ACT To Fight To Keep Privy Council Appeals
ACT To Fight For Retention Of Privy Council Appeals
ACT Party members have confirmed that the party's MPs should fight any moves by the Government to drop New Zealand's ties with the Privy Council, ACT Justice Spokesman Stephen Franks said today.
"Attorney-General Margaret Wilson is clearly digging in on her plans to dump the Privy Council. Her angry response to queries from the Justice Select Committee shows her rigidity on this. She is likely to try to push the Government into deciding next month.
"ACT thinks this is a serious issue involving the credibility of our justice system both within New Zealand and internationally.
"I have consulted widely with ACT members and interested parties both in person and through the ACT website. Virtually all the people I have contacted are opposed to us cutting off our access to Privy Council standards of judging and independence.
"Margaret Wilson has claimed it would be a sign of this country's 'maturity' to abolish right of appeal to the Privy Council ' and yet most people canvassed on this issue strongly disagree with that statement. If national sovereignty were the issue she would not be signing up to allow UN committees to tell New Zealanders what to do.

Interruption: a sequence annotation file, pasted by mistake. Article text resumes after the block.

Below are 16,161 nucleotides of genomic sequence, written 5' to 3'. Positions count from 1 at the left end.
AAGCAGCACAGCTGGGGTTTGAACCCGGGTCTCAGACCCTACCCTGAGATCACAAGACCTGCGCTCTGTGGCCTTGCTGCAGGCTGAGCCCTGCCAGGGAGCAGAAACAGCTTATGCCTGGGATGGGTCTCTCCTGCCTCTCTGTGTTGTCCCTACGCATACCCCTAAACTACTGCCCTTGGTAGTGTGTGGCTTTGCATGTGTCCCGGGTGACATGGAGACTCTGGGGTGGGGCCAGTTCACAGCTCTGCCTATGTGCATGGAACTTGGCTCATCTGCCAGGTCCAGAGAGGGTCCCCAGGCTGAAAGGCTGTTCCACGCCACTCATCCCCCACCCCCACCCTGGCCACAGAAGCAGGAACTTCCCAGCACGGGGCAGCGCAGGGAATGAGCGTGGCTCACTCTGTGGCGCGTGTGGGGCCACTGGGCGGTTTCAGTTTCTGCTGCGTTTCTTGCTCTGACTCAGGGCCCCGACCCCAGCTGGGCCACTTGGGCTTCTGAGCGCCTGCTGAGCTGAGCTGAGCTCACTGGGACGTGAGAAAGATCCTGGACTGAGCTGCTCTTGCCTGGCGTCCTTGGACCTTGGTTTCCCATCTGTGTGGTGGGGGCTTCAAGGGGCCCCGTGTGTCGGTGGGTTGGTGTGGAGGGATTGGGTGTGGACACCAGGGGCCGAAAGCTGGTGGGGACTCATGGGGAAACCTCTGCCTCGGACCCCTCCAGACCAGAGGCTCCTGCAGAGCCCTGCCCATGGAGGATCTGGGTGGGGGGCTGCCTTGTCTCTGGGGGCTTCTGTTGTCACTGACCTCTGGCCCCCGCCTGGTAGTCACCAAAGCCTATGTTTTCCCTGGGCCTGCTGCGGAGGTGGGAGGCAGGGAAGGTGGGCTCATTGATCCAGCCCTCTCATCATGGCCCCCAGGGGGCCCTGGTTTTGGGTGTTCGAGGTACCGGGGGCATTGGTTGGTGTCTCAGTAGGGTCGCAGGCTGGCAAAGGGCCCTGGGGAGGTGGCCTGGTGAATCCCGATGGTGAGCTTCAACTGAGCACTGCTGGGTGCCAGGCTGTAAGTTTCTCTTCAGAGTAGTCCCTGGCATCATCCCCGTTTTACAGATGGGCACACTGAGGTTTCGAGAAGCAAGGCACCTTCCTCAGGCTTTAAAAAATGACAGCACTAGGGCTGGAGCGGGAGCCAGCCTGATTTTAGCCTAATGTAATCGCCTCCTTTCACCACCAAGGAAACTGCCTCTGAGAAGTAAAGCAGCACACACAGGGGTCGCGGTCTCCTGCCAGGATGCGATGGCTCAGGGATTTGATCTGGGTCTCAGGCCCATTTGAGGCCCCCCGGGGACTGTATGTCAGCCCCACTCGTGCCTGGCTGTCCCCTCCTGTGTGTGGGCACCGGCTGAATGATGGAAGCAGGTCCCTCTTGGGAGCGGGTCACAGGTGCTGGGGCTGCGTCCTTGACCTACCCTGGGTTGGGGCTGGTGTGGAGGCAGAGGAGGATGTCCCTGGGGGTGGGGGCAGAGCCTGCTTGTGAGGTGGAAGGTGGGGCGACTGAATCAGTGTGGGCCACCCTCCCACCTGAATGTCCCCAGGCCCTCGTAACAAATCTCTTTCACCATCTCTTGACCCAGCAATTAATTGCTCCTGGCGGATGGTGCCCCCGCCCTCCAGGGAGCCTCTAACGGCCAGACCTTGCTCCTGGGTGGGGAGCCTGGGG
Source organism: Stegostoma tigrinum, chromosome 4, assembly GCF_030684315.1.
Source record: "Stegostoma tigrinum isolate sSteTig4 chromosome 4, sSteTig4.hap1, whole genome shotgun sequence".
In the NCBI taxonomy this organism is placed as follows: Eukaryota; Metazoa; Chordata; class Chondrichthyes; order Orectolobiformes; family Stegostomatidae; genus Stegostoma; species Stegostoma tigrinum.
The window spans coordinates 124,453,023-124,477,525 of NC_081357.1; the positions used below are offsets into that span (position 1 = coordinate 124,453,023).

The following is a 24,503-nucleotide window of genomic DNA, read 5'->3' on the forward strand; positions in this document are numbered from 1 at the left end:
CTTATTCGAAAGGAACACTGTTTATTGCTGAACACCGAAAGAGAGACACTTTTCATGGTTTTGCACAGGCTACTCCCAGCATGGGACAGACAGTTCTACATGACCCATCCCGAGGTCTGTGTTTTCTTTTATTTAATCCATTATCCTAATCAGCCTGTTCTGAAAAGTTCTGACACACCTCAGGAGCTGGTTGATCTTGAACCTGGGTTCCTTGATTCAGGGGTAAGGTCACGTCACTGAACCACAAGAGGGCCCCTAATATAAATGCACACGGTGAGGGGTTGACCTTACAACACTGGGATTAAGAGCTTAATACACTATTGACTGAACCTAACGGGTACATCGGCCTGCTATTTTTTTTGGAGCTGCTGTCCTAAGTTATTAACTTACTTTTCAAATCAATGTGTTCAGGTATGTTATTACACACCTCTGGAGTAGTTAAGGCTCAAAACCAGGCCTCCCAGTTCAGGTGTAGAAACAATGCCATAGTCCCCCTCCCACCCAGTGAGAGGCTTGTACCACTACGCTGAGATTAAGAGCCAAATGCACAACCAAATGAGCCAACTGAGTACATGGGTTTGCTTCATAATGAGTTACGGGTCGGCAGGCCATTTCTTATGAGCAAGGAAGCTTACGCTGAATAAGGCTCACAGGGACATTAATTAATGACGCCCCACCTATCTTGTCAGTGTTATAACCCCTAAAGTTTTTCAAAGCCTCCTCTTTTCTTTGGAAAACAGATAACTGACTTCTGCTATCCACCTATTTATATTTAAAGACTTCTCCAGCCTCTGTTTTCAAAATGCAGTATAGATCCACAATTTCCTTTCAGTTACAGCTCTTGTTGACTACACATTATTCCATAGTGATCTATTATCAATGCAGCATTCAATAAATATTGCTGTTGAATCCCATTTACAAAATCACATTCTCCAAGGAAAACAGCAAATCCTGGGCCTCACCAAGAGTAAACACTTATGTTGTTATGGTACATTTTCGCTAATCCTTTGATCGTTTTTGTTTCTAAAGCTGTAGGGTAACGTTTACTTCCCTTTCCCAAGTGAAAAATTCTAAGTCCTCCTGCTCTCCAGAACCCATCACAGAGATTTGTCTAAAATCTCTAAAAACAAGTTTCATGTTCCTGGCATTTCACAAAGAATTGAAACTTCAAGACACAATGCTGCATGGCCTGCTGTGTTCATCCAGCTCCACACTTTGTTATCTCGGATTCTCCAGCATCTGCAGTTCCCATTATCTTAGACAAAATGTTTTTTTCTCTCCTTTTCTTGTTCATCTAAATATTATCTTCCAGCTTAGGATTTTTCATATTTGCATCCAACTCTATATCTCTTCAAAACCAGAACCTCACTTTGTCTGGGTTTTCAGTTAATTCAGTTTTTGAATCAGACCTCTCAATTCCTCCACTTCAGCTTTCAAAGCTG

"ACT members also believe that minorities and foreigners dealing with this country both value the quality and independence reassurance that flows from us having the Privy Council as our top court.
"They are also very concerned that abolition of the Privy Council links would be followed by political stacking of our judiciary with politically correct activists who would change our constitution and law to make rules that people would never vote for.
"We should judge courts on the quality of their judgements and their impartiality. The arguments for the Privy Council are like the arguments for having international sports referees as umpires. They do not end all arguments about bias, or lack of local knowledge, but they do make it easier to see that justice is impartial.
"It has not been worth trying to politically stack the New Zealand courts when the independent Privy Council is at the top ' but that could change very quickly if we abolish our links with the council," Mr Franks said.